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Amid a terrible outing for Wall Street, Charter Communications (NASDAQ:CHTR) added to the pain, with CHTR stock dipping more than 2.5% on Thursday afternoon. In the prior session, CHTR stock plunged 16.4% in what Bloomberg described as the worst trading performance in its history. Analysts balked at management’s broadband expansion plan that soared well above expectations. Further, macroeconomic circumstances don’t favor such ambitiousness.
Per the previously mentioned news agency, “[t]he second-largest US cable company unveiled a three-year network spending budget starting with $10.7 billion next year, $1 billion more than analysts estimated.” Justifying the expenditure, Charter CEO Chris Winfrey stated that the initiative will lead to “higher generational growth.”
Bloomberg summarized the immediate concerns for CHTR stock. “The shift in spending toward infrastructure breaks from the industry’s lavish stock buyback trends and places a bigger bet on revenue growth that may be years away. Charter is also facing competition from fiber optic network operators and wireless home broadband providers.”
It’s worth noting that a few months back in September, T-Mobile (NASDAQ:TMUS) announced that its board of directors approved up to $14 billion in buybacks. Therefore, an expansionary directive – rather than one geared toward rewarding stakeholders – moves against the grain.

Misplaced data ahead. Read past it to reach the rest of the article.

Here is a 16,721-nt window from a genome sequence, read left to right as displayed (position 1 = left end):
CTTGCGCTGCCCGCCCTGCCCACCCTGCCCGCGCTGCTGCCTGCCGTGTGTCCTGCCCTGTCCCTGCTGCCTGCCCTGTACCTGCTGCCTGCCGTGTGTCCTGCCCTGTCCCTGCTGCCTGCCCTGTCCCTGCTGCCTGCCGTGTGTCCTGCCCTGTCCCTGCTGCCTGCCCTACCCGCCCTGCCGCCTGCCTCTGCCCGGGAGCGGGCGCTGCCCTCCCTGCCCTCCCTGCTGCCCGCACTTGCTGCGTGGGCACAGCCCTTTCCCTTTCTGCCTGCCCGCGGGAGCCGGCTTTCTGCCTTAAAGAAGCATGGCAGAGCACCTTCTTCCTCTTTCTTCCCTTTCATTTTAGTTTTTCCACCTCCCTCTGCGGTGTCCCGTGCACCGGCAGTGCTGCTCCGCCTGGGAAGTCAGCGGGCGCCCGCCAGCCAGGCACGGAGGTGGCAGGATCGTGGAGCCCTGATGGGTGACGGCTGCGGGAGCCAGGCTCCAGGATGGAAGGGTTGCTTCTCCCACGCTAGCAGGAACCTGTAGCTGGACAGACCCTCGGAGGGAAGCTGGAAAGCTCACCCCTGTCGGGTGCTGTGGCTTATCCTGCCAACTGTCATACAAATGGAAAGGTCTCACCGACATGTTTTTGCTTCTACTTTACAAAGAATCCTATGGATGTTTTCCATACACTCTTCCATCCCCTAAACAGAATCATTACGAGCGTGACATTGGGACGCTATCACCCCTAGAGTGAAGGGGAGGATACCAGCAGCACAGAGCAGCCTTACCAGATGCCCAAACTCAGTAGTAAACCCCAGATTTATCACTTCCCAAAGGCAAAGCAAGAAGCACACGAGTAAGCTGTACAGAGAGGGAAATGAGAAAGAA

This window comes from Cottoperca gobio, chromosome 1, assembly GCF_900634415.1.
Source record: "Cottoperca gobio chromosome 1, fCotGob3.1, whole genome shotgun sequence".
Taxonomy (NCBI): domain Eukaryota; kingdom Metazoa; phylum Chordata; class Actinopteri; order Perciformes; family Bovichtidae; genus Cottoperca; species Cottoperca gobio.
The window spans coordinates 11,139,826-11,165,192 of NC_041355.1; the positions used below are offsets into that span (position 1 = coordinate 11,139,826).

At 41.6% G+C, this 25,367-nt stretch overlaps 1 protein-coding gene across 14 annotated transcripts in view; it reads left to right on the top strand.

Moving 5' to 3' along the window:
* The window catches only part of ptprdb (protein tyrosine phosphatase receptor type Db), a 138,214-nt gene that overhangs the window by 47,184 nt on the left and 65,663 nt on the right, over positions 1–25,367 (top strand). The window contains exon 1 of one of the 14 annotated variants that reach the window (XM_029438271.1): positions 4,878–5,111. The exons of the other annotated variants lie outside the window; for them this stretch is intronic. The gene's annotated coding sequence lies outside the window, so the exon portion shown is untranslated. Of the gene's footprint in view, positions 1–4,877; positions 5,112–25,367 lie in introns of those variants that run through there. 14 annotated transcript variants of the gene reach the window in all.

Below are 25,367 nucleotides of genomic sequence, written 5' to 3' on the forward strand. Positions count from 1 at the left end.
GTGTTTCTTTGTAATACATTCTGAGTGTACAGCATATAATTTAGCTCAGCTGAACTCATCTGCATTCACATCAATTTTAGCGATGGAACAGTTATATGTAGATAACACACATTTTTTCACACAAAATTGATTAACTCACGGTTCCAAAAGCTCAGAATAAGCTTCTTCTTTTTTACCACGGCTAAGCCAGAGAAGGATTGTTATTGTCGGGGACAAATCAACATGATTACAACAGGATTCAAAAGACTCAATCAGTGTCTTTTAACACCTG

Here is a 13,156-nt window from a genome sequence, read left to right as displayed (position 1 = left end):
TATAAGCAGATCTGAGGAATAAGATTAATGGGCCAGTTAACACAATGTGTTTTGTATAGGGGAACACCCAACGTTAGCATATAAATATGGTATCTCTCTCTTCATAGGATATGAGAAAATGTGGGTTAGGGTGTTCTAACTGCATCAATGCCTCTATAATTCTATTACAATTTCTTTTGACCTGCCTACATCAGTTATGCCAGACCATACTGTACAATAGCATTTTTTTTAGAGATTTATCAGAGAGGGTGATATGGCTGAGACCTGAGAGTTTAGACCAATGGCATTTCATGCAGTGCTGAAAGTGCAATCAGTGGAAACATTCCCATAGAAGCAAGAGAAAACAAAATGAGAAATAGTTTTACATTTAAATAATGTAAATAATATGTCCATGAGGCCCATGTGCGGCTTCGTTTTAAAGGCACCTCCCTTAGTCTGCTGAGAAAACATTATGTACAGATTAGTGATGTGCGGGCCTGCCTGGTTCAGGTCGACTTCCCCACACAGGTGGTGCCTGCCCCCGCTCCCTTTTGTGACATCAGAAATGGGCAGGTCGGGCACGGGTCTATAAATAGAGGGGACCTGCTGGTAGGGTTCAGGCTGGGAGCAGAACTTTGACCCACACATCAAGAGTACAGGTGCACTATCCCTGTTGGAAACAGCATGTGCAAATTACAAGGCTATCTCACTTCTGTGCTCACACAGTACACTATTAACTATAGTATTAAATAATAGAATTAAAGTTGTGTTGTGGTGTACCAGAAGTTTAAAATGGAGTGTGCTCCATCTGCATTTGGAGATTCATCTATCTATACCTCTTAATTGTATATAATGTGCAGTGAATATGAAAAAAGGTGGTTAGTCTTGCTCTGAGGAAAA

As well, the decision presents significant risks for CHTR stock due to the present economic backdrop.
CHTR Stock Takes the Ultimate Contrarian Route
Throughout Thursday’s trading session, the major indices printed gallons of red ink on recession fears. With the Federal Reserve raising interest rates again (this time by 50 basis points), analysts raised the alarm that the central bank may tip the economy into a downturn. If so, the narrative wouldn’t be particularly helpful for CHTR stock.
Indeed, Charter’s announcement comes against the backdrop of two consumer headwinds. First, the personal saving rate declined to near all-time recorded lows recently. Second, credit card debt spiked to all-time highs. Therefore, the expansionary efforts undergirding CHTR stock come at a time when consumer confidence is weak.
To be fair, many economists maintain that American households still sit on a cash pile worth trillions. However, it’s worth noting that in the last significant low of the savings rate, economists somewhat portrayed the metric in an optimistic context – a few short years before the Great Recession.
In defense of Charter’s move, however, it’s attempting to vie “for some of the $100 billion in federal funds aimed at expanding broadband service to poorer and more rural parts of the country,” per Bloomberg.
Nevertheless, high costs will always be a concern for such ambitious ventures. Therefore, investors may need to tread very carefully regarding CHTR stock.
On the date of publication, Josh Enomoto did not have (either directly or indirectly) any positions in the securities mentioned in this article. The opinions expressed in this article are those of the writer, subject to the InvestorPlace.com Publishing Guidelines.